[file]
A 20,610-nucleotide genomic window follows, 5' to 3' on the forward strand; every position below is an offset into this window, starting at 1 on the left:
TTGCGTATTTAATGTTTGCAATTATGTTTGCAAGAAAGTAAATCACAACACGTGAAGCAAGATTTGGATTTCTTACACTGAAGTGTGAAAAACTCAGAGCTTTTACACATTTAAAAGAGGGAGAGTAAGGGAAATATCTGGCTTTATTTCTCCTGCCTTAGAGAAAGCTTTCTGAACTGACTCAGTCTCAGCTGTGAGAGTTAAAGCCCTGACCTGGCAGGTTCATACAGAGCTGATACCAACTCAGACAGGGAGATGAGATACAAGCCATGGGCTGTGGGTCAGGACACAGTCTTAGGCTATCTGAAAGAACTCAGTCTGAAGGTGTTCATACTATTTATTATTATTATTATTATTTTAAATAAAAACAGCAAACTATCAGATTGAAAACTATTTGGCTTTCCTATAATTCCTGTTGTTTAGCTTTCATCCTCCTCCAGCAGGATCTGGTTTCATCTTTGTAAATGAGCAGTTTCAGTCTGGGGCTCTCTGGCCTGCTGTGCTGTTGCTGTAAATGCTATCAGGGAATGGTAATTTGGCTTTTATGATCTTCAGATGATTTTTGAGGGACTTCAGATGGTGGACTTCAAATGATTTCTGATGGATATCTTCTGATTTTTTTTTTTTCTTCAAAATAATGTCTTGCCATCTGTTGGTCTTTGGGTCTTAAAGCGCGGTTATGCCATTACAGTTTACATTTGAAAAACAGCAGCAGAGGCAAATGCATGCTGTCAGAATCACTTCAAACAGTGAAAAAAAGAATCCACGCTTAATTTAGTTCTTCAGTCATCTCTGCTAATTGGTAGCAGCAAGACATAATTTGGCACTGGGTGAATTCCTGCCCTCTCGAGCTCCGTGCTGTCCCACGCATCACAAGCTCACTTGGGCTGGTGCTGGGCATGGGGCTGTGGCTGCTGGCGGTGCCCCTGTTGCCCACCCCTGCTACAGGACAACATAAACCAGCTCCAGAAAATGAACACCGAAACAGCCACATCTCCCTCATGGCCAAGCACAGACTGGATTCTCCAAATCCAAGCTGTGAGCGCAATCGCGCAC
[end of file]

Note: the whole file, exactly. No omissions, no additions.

A 20,610-nucleotide genomic window follows, 5' to 3' on the forward strand; every position below is an offset into this window, starting at 1 on the left:
TTGCGTATTTAATGTTTGCAATTATGTTTGCAAGAAAGTAAATCACAACACGTGAAGCAAGATTTGGATTTCTTACACTGAAGTGTGAAAAACTCAGAGCTTTTACACATTTAAAAGAGGGAGAGTAAGGGAAATATCTGGCTTTATTTCTCCTGCCTTAGAGAAAGCTTTCTGAACTGACTCAGTCTCAGCTGTGAGAGTTAAAGCCCTGACCTGGCAGGTTCATACAGAGCTGATACCAACTCAGACAGGGAGATGAGATACAAGCCATGGGCTGTGGGTCAGGACACAGTCTTAGGCTATCTGAAAGAACTCAGTCTGAAGGTGTTCATACTATTTATTATTATTATTATTATTTTAAATAAAAACAGCAAACTATCAGATTGAAAACTATTTGGCTTTCCTATAATTCCTGTTGTTTAGCTTTCATCCTCCTCCAGCAGGATCTGGTTTCATCTTTGTAAATGAGCAGTTTCAGTCTGGGGCTCTCTGGCCTGCTGTGCTGTTGCTGTAAATGCTATCAGGGAATGGTAATTTGGCTTTTATGATCTTCAGATGATTTTTGAGGGACTTCAGATGGTGGACTTCAAATGATTTCTGATGGATATCTTCTGATTTTTTTTTTTTCTTCAAAATAATGTCTTGCCATCTGTTGGTCTTTGGGTCTTAAAGCGCGGTTATGCCATTACAGTTTACATTTGAAAAACAGCAGCAGAGGCAAATGCATGCTGTCAGAATCACTTCAAACAGTGAAAAAAAGAATCCACGCTTAATTTAGTTCTTCAGTCATCTCTGCTAATTGGTAGCAGCAAGACATAATTTGGCACTGGGTGAATTCCTGCCCTCTCGAGCTCCGTGCTGTCCCACGCATCACAAGCTCACTTGGGCTGGTGCTGGGCATGGGGCTGTGGCTGCTGGCGGTGCCCCTGTTGCCCACCCCTGCTACAGGACAACATAAACCAGCTCCAGAAAATGAACACCGAAACAGCCACATCTCCCTCATGGCCAAGCACAGACTGGATTCTCCAAATCCAAGCTGTGAGCGCAATCGCGCAC